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Discussion Starter · #1 ·
Hi all,

I am a newbie in playing saxophone, starting last year.
A friend lent me his Yanagisawa, which he got from his wife as a birthday present "a couple of decades ago", as he said.
He played it for a couple of month's and sent it to rest until he gave it to me. (Actually he's a bassist.)
I eventually will buy it from him, but couldn't find any reliable information.
The serial number ist 00174052.
Here are the pictures.
Any help is appreciated.

Joachim.

Joachim.
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Serial puts it in 1992, plus the over-slung octave key with red logo and black bumper screws means it's probably a T900. That's a near mint specimen you've got there and an excellent horn. If it's anywhere near 2k USD, I would jump on that deal.

I have it's predecessor, the T880, and it rivals my Mark VI in terms of sound and over all quality.
 

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Have a look at the springs.
If they are silvery colored and not black/blueish and if the small screws on the pants protector and keyguards are silvery and not brass, then it is a T500, which is not as good and worth as much.
I cannot see it clearly in your pictures.

And I don‘t think that in our part of the world a T900 will cost nearly 2000€ in a private sale, more around 1600.
 

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I’d guess T5. It has plastic adjustment screws on the low B and Bb. If I remember right, the G # key was plastic too.
I like these older Yanagisawa saxes. They feel more like Selmers than anything else I’ve had. They don’t sound the same but they’re still better than a Yamaha.
 

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How does a T5 from 1966-1975 or a T500 from 1975-1985 end up with a serial number from 1992?

I agree my valuation is on the high side, but the condition is unusually good. A 30 year old horn in this condition is rare. That has to be worth a few hundred bucks.

@Joachim, can your friend nail down the year a little more accurately?
 

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It's a later T-50/T-500.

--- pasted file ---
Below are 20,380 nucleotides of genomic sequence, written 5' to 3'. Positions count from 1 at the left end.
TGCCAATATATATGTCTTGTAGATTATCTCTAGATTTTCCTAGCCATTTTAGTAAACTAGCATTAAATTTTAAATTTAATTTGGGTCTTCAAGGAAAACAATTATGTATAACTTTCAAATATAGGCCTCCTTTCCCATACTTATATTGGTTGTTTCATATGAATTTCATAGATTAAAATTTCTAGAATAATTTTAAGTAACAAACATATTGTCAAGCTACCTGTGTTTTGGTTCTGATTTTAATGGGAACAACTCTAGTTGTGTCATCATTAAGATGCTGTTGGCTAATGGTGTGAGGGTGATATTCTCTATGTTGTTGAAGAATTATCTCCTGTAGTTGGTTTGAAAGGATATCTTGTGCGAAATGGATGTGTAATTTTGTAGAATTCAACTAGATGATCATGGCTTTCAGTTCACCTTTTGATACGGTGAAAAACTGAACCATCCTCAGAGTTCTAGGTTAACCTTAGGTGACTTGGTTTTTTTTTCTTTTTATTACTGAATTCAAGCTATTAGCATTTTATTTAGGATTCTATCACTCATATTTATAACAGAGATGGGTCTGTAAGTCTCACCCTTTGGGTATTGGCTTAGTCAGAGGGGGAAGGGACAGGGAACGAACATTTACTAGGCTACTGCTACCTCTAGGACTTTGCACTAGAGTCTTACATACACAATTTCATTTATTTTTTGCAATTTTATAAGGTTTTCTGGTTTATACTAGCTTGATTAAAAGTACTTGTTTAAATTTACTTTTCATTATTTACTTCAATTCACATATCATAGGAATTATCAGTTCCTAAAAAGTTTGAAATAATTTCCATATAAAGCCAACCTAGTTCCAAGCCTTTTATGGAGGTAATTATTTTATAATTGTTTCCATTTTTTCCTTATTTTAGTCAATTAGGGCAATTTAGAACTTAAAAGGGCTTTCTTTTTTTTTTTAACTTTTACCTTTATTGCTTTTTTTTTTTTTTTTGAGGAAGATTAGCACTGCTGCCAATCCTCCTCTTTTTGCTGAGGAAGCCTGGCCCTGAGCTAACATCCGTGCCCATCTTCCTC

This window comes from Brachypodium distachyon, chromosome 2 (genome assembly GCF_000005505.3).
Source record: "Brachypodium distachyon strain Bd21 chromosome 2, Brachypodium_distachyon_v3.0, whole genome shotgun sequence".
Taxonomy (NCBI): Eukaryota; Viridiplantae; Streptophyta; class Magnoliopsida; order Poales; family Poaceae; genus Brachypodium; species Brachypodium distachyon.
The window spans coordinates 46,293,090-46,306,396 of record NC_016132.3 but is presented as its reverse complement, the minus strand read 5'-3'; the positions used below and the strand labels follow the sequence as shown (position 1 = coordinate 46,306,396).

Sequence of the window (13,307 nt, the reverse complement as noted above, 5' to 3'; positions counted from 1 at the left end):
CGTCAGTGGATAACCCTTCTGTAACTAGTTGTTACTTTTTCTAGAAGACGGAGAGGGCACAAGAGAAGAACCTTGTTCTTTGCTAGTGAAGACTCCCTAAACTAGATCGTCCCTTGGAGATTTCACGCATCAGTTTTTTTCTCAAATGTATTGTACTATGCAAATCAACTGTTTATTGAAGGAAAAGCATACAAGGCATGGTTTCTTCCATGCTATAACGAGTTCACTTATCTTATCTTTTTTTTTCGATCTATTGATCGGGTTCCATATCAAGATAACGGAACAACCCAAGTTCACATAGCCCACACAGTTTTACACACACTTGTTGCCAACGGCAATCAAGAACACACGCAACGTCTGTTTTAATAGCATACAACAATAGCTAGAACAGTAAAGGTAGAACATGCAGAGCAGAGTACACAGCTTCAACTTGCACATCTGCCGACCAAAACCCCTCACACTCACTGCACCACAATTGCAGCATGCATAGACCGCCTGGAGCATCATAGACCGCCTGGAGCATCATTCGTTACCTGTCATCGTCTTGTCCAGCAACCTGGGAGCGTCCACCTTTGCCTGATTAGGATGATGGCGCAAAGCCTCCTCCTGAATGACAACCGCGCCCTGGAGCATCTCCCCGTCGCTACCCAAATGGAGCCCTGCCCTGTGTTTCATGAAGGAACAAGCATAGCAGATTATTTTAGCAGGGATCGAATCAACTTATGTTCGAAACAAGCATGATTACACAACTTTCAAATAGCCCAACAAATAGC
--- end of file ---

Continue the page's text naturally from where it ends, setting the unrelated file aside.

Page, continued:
The T-800 and T-880 had the same bell-to-body brace and clothes guard but had double arms on the Low C and Low B.

The T-900 - which this is closest to in appearance - had Yanagisawa's modern 3-point bell-to-body and clothes guard.

In the USA, that would be a $1,500 - $2,000 horn given that it appears to be in pristine condition. On eBay, it's probably $1,000 - $1,500 on the assumption of needing new pads.
 

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How does a T5 from 1966-1975 or a T500 from 1975-1985 end up with a serial number from 1992?
It doesn’t...

It is a T 500 ( not a T5, different era and different horn ! ) , it was built contemporarily to the T800 series (hence the serial number confusion) the T 500, a good sax, was built with a number of money saving things , the Stainless Steel springs, often but not always, the Low Bb spatula is made of a brass painted plastic and the ribless construction. It is worth less than a T800 But it is a good horn. Because of the misidentification often people ask crazy prices for this model.
We regularly encounter it here BECAUSE of the serial number (but no model on the body) people come to ask.



“...
500 Series

The 500 series was Yanagisawa’s attempt to produce a beginner/intermediate horn. These were only available in alto and tenor. The series was introduced in the mid to late 1970’s and continued into the mid 1980’s. The typical way of identifying one of these is to look for the stainless steel springs used on the horn rather than the blued springs used on the higher end models of this time period...."

If one runs a search there are tons of threads on the T500

 

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Discussion Starter · #11 ·
Hi all,

thank you for your comments.
The sax has stainless steel springs.
I didn't check out the small screws on the pants protector yet.
BUT I was told that this saxophone is supposed to a 901, and this would, even if not true, raise the price significantly.
What should I do. Are there any very obvious features to identify it as NOT to be a 901?
And hence - what is it worth?

Joachim.
 

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Hi all,

thank you for your comments.
The sax has stainless steel springs.
I didn't check out the small screws on the pants protector yet.
BUT I was told that this saxophone is supposed to a 901, and this would, even if not true, raise the price significantly.
What should I do. Are there any very obvious features to identify it as NOT to be a 901?
And hence - what is it worth?

Joachim.
Certainly NOT a 901 ( the ring of the 901 is evidently different for example), this sax was contemporary with model 800, the 901 came much later.


Read the threads that I quoted above and you will see that you have a T500, the price is considerably lower than a T901 (generally stamped as such) around €1200 to €1500 yours is really nice looking

more on differences

 

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If the low Bb key is made of painted plastic, it's probably a T500. Non blued springs, single bell key arms, and also that black plastic spacer on the RH side key rods. I just sold a T500, and the buyer is convinced it's a T800, even though I pointed these things out. Very easy to misidentify these horns. My T500 played really well, it was a good horn.
 

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If the low Bb key is made of painted plastic, it's probably a T500. Non blued springs, single bell key arms, and also that black plastic spacer on the RH side key rods. I just sold a T500, and the buyer is convinced it's a T800, even though I pointed these things out.
Wishful thinking has no boundaries
 
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